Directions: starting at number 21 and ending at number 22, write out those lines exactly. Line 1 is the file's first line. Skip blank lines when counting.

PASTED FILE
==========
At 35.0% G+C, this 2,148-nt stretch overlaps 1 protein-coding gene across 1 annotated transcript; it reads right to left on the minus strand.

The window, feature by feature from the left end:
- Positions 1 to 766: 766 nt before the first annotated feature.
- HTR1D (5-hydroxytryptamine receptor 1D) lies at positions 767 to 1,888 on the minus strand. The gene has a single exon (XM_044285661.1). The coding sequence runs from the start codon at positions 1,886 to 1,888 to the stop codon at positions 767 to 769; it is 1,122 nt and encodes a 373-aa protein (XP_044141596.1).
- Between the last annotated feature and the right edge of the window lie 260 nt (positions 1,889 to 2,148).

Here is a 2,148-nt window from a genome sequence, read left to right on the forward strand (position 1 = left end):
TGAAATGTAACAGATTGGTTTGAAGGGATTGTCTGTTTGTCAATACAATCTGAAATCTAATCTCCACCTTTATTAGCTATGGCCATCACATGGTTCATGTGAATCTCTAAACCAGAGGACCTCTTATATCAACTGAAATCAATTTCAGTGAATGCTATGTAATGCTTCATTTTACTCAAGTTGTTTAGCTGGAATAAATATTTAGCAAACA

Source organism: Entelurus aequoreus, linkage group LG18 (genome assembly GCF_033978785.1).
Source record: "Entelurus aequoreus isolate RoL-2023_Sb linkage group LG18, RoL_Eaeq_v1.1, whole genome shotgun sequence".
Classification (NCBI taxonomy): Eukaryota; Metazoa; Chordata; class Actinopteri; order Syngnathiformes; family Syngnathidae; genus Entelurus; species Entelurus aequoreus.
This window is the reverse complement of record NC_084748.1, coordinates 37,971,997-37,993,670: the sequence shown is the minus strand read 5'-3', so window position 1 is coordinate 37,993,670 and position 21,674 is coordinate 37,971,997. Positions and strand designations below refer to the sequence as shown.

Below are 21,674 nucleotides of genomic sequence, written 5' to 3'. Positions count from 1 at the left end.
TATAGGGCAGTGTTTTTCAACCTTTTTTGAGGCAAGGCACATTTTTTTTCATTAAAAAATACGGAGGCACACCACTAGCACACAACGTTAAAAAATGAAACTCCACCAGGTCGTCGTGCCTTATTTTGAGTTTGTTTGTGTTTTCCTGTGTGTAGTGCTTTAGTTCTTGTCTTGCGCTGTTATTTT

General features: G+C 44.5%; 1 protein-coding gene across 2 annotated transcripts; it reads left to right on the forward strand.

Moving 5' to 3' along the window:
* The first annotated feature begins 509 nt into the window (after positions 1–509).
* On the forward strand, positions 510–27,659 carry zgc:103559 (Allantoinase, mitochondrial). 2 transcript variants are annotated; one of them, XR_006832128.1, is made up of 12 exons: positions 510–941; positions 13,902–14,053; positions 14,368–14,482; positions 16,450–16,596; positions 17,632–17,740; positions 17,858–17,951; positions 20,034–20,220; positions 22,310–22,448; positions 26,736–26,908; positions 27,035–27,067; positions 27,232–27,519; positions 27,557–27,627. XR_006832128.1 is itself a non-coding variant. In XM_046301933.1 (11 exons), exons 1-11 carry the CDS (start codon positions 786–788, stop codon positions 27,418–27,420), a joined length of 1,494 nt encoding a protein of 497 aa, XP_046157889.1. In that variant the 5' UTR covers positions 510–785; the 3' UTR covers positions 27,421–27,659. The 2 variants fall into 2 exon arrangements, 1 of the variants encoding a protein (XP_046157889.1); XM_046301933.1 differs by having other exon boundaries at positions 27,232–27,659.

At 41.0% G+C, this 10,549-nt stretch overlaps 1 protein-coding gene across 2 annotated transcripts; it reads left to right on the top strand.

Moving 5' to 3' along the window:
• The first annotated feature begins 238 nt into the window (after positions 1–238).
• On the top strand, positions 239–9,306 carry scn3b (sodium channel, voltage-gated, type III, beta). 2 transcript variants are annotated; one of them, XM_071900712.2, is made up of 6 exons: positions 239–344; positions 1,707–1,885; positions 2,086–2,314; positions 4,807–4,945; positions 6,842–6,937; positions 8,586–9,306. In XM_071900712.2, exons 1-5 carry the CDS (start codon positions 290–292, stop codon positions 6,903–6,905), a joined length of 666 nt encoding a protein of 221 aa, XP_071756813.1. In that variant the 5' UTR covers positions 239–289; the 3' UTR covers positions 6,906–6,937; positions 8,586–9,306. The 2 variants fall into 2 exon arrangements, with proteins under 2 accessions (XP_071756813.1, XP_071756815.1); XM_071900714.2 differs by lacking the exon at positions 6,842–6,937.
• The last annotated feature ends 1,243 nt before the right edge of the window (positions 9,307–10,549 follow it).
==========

• On the top strand, positions 239–9,306 carry scn3b (sodium channel, voltage-gated, type III, beta). 2 transcript variants are annotated; one of them, XM_071900712.2, is made up of 6 exons: positions 239–344; positions 1,707–1,885; positions 2,086–2,314; positions 4,807–4,945; positions 6,842–6,937; positions 8,586–9,306. In XM_071900712.2, exons 1-5 carry the CDS (start codon positions 290–292, stop codon positions 6,903–6,905), a joined length of 666 nt encoding a protein of 221 aa, XP_071756813.1. In that variant the 5' UTR covers positions 239–289; the 3' UTR covers positions 6,906–6,937; positions 8,586–9,306. The 2 variants fall into 2 exon arrangements, with proteins under 2 accessions (XP_071756813.1, XP_071756815.1); XM_071900714.2 differs by lacking the exon at positions 6,842–6,937.
• The last annotated feature ends 1,243 nt before the right edge of the window (positions 9,307–10,549 follow it).